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Monday, August 23, 2010

The Wisconsin truck bomb: forty years later, the same old thing

Monday, August 24, 1970,  3:42 a.m.

I was trying to sleep in my cabin in a pine forest along the Wisconsin River between Spring Green and Lone Rock.  This is where I went on most weekends to get away from weekday worries, devote attention to practicing forestry and enjoying nature, and try to find some peace in a very turbulent time to write and work.  We were spending an extended weekend in the forest before I returned to my home and got ready for college classes to start up.  At that time, college campuses were not peaceful places. Protests against the Viet Nam War made it hard to keep students and many faculty focused on course work.  In May of that year, four students were killed and another nine wounded by National Guard arms fire at Kent State.  The pine forest was where I  came to work, but the distractions were increasingly difficult to get away from. 

I heard a very distant rumble, like thunder that morning.  For some reason it was a disconcerting sound, because it seemed to break all the patterns of nature.  The pine lands are in Sauk County, the Sand County of Aldo Leopold's  Sand County Almanac.  Storms are fairly frequent and welcome because they were quickly absorbed by the sandy soil and helped the pine trees to thrive.  But this early morning, there  were no follow-up rumbles, and as the sun came up, it shined on a blue, clear day.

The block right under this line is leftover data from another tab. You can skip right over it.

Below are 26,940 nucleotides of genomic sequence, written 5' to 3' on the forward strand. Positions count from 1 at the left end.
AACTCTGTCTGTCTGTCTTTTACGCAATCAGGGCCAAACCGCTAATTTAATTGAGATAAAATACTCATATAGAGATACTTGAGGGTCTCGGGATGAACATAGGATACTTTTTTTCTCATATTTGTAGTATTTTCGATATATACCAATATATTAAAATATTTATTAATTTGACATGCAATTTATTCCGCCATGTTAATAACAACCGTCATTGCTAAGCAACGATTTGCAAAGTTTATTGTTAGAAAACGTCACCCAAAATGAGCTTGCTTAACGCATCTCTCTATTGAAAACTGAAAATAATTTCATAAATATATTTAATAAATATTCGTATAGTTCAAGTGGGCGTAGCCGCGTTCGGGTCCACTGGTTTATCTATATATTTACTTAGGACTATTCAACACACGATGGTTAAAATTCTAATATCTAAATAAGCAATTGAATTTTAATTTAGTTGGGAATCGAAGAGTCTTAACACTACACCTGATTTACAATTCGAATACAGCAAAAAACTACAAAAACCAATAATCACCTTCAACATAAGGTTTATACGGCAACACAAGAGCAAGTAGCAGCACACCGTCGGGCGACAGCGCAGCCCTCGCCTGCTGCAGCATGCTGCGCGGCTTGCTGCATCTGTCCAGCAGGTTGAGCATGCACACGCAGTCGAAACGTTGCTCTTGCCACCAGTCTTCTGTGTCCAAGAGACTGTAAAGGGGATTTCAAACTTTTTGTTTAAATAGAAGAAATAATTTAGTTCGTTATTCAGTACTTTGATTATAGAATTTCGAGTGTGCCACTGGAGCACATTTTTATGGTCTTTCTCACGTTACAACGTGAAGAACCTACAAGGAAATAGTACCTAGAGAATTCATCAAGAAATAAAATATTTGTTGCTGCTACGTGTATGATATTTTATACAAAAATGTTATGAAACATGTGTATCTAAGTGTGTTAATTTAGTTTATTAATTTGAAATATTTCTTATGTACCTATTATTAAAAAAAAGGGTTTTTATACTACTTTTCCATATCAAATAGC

Sterling Hall where the bomb was planted.
During breakfast that morning, a radio newscast informed us that Sterling Hall at the University of Wisconsin, forty miles away, had been blown up by a Ford van packed with a fertilizer-diesel fuel bomb.  One man, a post- doctoral researcher, who was working in the physics lab had been killed.  I felt a kinship with the man because we were both in Wisconsin doing academic work, but I was able to do mine from a briefcase and a portable typewriter, while he was in the lab that morning trying to finish up some experiments before he left on a late summer vacation. I was doing what he was preparing to do.

Although I knew many people at the University of Wisconsin, I did not know this man, but I could relate to the all night work sessions as one tried to get caught up and arrange to spend time with one's family.  I also knew the kind of work he was doing.  At the University of Iowa, I knew many of the graduate students and researchers in physics.  When I stopped for a brew, it was usually at the place near the physics building where they hung out, and a man who commuted with me for a time was pursuing graduate work in physics.  I stopped by the physics building to pick him up and often chatted with the students and professors there.  I understood the intensity and nature of the work they were doing.  When this man was killed at the University of Wisconsin,  I felt a strong sense of loss to his profession and to his family.